sonal influences, the wholesale
price picture looked much the
same. The seasonally adjusted
rise for all commodities was
four-tenths of one per cent, up
from May's three-tenths of one
per cent rise. Industrial prices
climbed three-tenths of one per
cent, down from May's four-
tenths of one per cent increase.
Davis ease
turned back
by fed. court
eral judge sent black militant
Angela Davis' murder-kidnap-
conspiracy case back to state
court yesterday, saying she and
co-defendant Ruchell Magee
"are in concert" to delay their
"This court cannot close its
eyes to the obvious," said U.S.
District Court Judge Samuel
Conti as he rejected Davis' mo-
tion to transfer their case to
federal court. He also rejected
Davis' contention that he is pre-
judiced and should disqualify
Conti noted that since Janu-

ary Magee has filed 17 petitions
to federal courts and Davis one.
Davis and Magee face murder,
kidnap and conspiracy charges
in connection with the Marin
County courthouse shootout last
August in which four persons

By ZACHARY SCHILLER pay, and work
A strike of women working at Women working
Fotomat booths in the Detroit have not receive
area is being supported by sev- starting wage h
eral people active in the women's December from
liberation movement. The Fotomat
The strike marks a new con- liged to give th
nection between the women's their jobs if a u
liberation movement and female negotiated, but a
workers. been no negotiat
The 49 s t r i k i n g employes local representir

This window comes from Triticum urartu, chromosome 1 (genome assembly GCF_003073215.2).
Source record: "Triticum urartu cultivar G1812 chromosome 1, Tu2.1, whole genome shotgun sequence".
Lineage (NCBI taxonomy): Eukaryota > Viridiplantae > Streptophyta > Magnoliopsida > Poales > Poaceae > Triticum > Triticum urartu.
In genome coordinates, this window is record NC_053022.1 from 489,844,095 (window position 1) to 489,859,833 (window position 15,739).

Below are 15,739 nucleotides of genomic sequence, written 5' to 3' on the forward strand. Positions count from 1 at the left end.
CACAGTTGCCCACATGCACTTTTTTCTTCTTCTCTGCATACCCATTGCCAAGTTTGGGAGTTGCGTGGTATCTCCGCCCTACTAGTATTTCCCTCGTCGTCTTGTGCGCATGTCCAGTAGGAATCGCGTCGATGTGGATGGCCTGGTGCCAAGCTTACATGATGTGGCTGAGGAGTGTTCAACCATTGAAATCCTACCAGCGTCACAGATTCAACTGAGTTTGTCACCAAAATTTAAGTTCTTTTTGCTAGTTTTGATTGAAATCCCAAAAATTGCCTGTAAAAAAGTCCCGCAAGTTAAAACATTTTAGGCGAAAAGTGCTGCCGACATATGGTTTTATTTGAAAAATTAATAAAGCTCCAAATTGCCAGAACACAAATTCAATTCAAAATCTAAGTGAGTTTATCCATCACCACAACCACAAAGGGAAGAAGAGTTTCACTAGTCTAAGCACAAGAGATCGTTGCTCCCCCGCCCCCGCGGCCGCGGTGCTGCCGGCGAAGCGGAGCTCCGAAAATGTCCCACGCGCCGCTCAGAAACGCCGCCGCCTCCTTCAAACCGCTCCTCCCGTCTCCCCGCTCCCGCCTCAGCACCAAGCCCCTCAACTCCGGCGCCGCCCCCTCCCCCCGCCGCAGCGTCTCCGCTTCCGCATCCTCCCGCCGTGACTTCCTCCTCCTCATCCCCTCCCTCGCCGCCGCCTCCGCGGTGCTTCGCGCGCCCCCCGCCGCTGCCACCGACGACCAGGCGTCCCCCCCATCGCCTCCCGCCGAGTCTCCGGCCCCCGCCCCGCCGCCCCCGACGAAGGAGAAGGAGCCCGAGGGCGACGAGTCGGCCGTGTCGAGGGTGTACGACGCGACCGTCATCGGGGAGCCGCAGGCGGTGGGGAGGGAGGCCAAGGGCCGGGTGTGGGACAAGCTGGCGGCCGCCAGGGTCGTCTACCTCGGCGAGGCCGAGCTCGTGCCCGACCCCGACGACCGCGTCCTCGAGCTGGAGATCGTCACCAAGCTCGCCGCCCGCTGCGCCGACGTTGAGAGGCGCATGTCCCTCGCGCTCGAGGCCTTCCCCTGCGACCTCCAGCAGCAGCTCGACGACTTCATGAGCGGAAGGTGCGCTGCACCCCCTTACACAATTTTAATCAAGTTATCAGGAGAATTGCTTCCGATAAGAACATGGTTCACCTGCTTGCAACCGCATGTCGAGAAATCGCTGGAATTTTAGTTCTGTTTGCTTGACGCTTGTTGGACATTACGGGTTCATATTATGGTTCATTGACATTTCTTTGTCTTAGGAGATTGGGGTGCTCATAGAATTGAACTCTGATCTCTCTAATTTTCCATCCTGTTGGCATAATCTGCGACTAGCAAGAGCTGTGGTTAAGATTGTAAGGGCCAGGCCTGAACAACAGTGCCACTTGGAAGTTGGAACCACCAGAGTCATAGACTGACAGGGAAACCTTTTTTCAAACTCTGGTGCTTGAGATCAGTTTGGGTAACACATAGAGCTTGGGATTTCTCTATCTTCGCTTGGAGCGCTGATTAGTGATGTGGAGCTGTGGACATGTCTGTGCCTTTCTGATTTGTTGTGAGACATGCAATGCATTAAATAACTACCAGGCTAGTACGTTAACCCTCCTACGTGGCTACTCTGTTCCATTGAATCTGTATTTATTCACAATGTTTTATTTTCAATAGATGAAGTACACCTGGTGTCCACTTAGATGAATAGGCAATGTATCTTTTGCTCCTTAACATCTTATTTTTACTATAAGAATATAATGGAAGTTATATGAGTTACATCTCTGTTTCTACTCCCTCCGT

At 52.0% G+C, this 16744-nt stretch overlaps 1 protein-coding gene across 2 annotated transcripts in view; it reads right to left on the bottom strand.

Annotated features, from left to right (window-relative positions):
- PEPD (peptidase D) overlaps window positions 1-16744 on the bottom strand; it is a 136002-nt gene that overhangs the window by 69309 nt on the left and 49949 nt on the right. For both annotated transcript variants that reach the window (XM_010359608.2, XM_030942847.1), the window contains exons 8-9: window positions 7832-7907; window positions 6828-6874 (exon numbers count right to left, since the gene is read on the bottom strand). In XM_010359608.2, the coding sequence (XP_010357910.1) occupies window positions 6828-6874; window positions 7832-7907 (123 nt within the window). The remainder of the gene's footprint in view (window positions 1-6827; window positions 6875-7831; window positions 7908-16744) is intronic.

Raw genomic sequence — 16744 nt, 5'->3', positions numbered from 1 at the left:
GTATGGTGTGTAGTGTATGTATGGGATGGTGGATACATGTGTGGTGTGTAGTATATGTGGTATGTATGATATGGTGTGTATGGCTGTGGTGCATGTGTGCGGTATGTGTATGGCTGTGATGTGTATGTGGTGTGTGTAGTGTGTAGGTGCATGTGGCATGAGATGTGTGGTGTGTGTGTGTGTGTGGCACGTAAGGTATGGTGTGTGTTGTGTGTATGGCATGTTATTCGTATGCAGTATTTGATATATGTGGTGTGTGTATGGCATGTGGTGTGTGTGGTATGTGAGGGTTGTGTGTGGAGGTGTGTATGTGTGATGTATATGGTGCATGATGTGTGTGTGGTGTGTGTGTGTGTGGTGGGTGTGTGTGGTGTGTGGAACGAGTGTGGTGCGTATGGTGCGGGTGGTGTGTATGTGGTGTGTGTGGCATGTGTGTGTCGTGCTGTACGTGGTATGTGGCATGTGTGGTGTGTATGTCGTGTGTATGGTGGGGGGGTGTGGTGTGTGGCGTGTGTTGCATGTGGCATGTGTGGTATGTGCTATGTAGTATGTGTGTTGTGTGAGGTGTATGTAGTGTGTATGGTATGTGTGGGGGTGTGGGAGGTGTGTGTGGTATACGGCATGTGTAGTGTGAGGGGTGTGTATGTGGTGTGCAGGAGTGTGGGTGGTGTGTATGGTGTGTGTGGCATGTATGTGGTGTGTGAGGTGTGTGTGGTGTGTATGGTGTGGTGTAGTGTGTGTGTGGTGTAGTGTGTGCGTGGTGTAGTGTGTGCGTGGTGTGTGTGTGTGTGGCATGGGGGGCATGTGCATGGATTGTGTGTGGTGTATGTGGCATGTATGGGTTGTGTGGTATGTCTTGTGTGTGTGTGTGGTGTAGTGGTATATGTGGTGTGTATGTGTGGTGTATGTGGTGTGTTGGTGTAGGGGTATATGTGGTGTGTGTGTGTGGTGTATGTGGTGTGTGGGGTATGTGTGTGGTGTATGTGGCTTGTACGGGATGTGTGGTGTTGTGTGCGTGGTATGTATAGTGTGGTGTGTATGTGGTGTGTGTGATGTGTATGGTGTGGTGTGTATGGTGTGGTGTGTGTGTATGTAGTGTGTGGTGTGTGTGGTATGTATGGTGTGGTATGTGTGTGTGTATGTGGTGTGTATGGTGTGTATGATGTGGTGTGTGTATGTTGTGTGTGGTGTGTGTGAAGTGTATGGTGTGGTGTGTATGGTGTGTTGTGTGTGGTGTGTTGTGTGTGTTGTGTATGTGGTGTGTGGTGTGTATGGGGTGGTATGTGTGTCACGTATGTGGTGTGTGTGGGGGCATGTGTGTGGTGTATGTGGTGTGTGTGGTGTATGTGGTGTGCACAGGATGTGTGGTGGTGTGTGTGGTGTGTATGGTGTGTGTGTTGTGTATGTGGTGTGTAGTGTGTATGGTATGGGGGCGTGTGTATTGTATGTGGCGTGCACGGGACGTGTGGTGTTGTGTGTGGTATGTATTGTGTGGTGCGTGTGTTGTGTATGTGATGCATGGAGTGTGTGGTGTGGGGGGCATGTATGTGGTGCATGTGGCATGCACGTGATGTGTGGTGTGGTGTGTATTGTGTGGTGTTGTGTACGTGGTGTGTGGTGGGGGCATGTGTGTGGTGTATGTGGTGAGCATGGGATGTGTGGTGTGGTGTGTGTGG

walked out last week over several the Retail Clerk
issues: sick days, paid holidays, Association, has

ing conditions, picket Fotomat booths to slow
for two years down business.
d raises, and the A Fotomat booth is a drive-in
is declined since shop where film can be bought
$1.90 to $1.65. and processed. The nearest Fo-
company is ob- tomat to Ann Arbor is located
ie strikers back in Ypsilanti, and is open as a
anion contract is result of newly-hired non-union
nion ontrat is labor,
s yet there have
ions. The union The strikers shut down about
10 of the 20 Fotomat booths in
ng the strikers, Detroit and surrounding areas
s International last week, but new workers have
s sent men to been recruited to fill their places
so nearly all are open now.
Now the strikers are focusing
attention on trying to discour-
age people from patronizing Fo-
tomat, and thus force the com-
pany to negotiate.
When the workers, almost all
young single women and mostly
students, walked out, they call-
ed on the Wayne State Univer-
sity Women's Liberation Office
for aid and advice.
According to Helen Schiff, a
member of the Women's Libera
tion Office, another objection of
the strikers to their working
conditions was that "their sex
is used to sell the product."
A spokesperson for the strik-
ers said that workers receive
lessons on how to apply makeup,
a booklet on how to smile and
constant pep talks on ways to
act to encourage business.
Schiff said that the women
are "exploited both economical-
ly and psychologically." She and
several others at the Wayne
office, joined by several Ann
Arbor women, picketted yester-
day in front of the Fotomat
Detroit office with the strikers.
". The Michigan Daily, edited and man-
aged by students at the University of
Michigan. News phone: 764-0552. Second
Class postage paid at Ann Arbor, Mich-
gan. 420 Maynard Steet, Ann Arbor,
Michigan -48104, Published daily Toes-
-Associated Press day through Sunday morning Univer-
sity year. Subscription rates: $10 by
carrier, $10 by mal.
Summer Smasion published Tuesday
Northern Ire- through siurday umorning- Subsrip-
nt Protestants. tion rates: $5 by carrier, $5 by mail.

Violence in Londonderry
Rock-throwing youths throw British soldiers into retreat yesterday in Londonderry,
land. Violence has increased recently with the approach of July celebrations by milita